Fig. 1 - Apollo 11 commander Neil Armstrong
photographs Tranquility Base from some distance behind the
lunar module. (NASA: AS11-40-5961)
In Fig. 1 the
photographer's shadow falls directly away from him, but the shadows of
the rocks in the lower right fall at an angle, and some of them seem
to fall almost horizontally. Since the light rays from the sun are
parallel, the shadows must also be parallel. Clearly this was
photographed using several artificial lights.
See the detailed discussion about
perspective through the camera. While it's true that the shadows cast
by sunlit objects are roughly parallel over flat, level ground, it is
not true that they will always appear parallel when photographed. In
fact, they will appear parallel to the eye or camera only under very
Fig. 2 - Converging shadows of objects lit by the
sun. A combination of terrain and perspective produces
shadows in the upper right of the image that appear to lie
almost at right angles to the shadow of the photographer.
An easily-seen feature of perspective is its tendency to make
shadows appear more horizontal the farther
they are away from the viewer. This affects many of the photographs
conspiracists say show anomalous shadows.
Fig. 3 - The close-up surface camera resting at an
angle. Its handle casts the narrow foreground shadow in
Fig. 1. (NASA: AS11-40-5957)
In a real photograph,
perspective requires the shadow to point to the photographer's feet,
which must be underneath the horizontal center of the frame. [Colin
Rourke (Aulis PDF), after Jack White and John
Neither Rourke nor White and Costella before him offers any sort of
example, argument, computation, or line of reasoning for this
assertion. In fact there is no such "rule" of perspective. Figs. 2
and 4 were specifically taken to address this claim and show
photographer shadows that align with the left edge of the frame.
Yes, terrain and camera
rotation affect the appearance of the shadow, but the terrain here is
flat and the cammera cannot be rotated because it is fixed to the
"breastplate." [Rourke, Ibid.]
No, this famous photograph was taken from the rim of Little West
crater. The ground slopes downward and away to the left. What Rourke
inaccurately calls the "breastplate" is the RCU, the remote control
unit for the space suit equipment. Contrary to popular belief, it
hung loosely from the backpack straps on two hooks. There was ample
play in the mounting hardware to aim the camera.
explain the extreme angle of the shadow at bottom center.
Probably not, but in analyzing photographs one cannot presume that
the object casting it is perfectly vertical. Objects will only cast
parallel shadows if they themselves are parallel along the line of
illumination. As seen in Fig. 3, which was taken just prior to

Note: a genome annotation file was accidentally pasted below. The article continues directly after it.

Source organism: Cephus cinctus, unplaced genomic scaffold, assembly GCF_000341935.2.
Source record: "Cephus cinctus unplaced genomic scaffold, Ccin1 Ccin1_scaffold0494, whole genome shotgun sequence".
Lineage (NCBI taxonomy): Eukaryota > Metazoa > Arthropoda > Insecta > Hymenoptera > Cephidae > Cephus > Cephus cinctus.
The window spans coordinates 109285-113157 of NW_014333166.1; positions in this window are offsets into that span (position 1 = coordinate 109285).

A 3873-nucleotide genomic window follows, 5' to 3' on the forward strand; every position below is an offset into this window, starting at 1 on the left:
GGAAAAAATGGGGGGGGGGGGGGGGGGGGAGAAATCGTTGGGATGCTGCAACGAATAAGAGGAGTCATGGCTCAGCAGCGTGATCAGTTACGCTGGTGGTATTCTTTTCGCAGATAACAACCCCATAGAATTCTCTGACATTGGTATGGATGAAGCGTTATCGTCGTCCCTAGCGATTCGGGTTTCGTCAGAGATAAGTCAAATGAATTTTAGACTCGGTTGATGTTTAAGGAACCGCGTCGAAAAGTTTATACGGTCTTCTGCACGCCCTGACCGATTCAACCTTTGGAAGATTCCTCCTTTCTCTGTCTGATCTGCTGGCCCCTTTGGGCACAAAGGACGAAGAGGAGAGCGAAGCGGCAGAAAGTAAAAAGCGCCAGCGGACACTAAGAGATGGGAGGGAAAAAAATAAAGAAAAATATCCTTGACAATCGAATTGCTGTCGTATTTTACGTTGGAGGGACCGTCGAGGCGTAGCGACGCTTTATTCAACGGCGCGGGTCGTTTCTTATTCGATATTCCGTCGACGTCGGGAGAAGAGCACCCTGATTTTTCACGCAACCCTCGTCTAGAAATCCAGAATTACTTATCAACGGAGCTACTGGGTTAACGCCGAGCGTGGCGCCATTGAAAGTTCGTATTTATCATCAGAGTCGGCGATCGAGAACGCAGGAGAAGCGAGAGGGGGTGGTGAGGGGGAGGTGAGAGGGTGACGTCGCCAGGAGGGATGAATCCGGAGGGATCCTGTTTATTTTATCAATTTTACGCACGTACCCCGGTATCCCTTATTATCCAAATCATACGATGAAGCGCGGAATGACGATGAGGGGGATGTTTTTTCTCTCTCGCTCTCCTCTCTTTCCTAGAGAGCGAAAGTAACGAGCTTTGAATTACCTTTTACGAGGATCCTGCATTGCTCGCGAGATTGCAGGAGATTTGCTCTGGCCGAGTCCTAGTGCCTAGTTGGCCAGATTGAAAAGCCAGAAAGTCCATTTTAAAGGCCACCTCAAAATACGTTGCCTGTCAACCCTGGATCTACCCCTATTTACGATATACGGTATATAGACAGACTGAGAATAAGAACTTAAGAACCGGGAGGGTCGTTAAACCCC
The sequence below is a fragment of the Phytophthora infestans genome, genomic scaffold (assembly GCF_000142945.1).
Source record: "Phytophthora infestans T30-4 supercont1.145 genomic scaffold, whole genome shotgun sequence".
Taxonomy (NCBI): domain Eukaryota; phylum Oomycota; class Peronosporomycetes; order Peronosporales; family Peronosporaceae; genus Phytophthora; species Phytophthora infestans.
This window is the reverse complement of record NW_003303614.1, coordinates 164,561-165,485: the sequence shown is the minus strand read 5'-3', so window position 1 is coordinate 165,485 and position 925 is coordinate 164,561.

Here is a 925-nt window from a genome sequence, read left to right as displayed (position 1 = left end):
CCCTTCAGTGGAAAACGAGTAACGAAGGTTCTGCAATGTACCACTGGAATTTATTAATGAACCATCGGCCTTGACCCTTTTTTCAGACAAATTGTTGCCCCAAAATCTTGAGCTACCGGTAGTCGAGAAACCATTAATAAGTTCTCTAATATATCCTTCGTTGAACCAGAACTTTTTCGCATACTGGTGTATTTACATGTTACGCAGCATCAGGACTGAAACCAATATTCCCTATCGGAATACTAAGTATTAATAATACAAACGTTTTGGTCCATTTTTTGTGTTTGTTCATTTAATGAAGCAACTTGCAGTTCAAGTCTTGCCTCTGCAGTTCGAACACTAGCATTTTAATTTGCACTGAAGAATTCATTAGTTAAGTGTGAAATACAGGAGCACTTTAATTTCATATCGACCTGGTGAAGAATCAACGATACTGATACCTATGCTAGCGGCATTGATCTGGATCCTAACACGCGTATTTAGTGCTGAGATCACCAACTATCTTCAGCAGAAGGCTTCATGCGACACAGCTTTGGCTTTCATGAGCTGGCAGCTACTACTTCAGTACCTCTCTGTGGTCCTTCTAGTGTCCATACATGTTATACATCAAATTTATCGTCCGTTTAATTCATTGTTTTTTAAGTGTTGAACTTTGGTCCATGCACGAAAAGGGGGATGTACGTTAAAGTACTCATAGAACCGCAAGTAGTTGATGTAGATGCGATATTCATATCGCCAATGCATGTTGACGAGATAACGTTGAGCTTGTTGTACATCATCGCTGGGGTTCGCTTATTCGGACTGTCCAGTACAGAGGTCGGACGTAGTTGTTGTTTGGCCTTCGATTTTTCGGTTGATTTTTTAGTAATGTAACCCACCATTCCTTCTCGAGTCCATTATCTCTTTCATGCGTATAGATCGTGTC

Fig. 1, the close-up surface camera, whose handle is casting the
shadow in Fig. 1, is tilted at an angle.
There is a peculiar
halo around the shadow of the astronaut's head. This is obviously a
"hot spot" caused by studio light meant to emphasize the
It would be strange to introduce such an artificial lighting
scenario in a photograph intended to depict a natural circumstance.
In fact the "halo" is the response of the textured lunar surface to a
phase angle of zero. At that point in the photograph, the
photographer is looking right down the direction from which the light
is coming, hence his shadow. The shadows of objects -- rocks,
craters, grains of dust -- are being hidden by the objects
This, instead, confirms that sunlight is the only significant
source of light in this photograph. You do not get such
phase-dependent effects from studio lighting of any kind.
Fig. 4 - An approximation of Fig. 1 reproduced on
earth. The surface is six-month-old asphalt concrete. Note
the shadows of rocks placed by the photographer at upper
right and the shadows of the nearby cars.
Figures 4 and 5 depict a rough reconstruction of Fig. 1, photographed
using only sunlight on a reasonably flat and level surface. (It is
obvious that the surface in Fig. 1 is neither flat nor level.) The
sun elevation was approximately 12°, or approximately 3°
higher than at Tranquility Base.
Fig. 5 - The same photo as Fig. 4 modified to amplify
the contrast. This has the effect of darkening shadows in
order to better approximate the stark shadows of the lunar
surface. Note the halo around the shadow of the
Fig. 5 has been modified by adjusting the contrast digitally.
This artificially amplifies the difference between light and shadow.
Because scenes on Earth are also lit by light scattered by the
atmosphere, it is impossible to duplicate exactly on Earth using only
sunlight the lighting conditions on the moon. This contrast-enhancing
technique gives more visual emphasis to shadows cast directly by the
sun and de-emphasizes the effect of scattered light. It is not
intended to exactly duplicate sunlighting on the moon.
Notwithstanding the inaccuracy of the approximation, the same
optical principles produce a "halo" around the photographer in Fig. 5,
for the same reason. The roadway is textured according to normal
asphalt concrete construction, and at low sun angles the shadows cast
by elements of that texture have a cumulative effect that is
increasingly visible as phase angle increases. At a phase angle of
0°, none of those shadows can be seen, and the cumulative effect
is that of a zone of increased brilliance.
It's not just an optical illusion. There actually is more
lighting reaching the camera from that part of the surface than from
other parts. This is the "zero phase angle effect" which renders the
full moon four times brighter than a half moon, as seen from earth.
The camera is tilted downward in Figs. 4 and 5 more than in
Fig. 1. In Fig. 1 the optical axis is at a shallower angle than the
illumination angle. In Figs. 4 and 5 the optical axis is deeper than
the illumination angle. Nevertheless a reasonably representative set
of lines of sight can be correlated between the photos.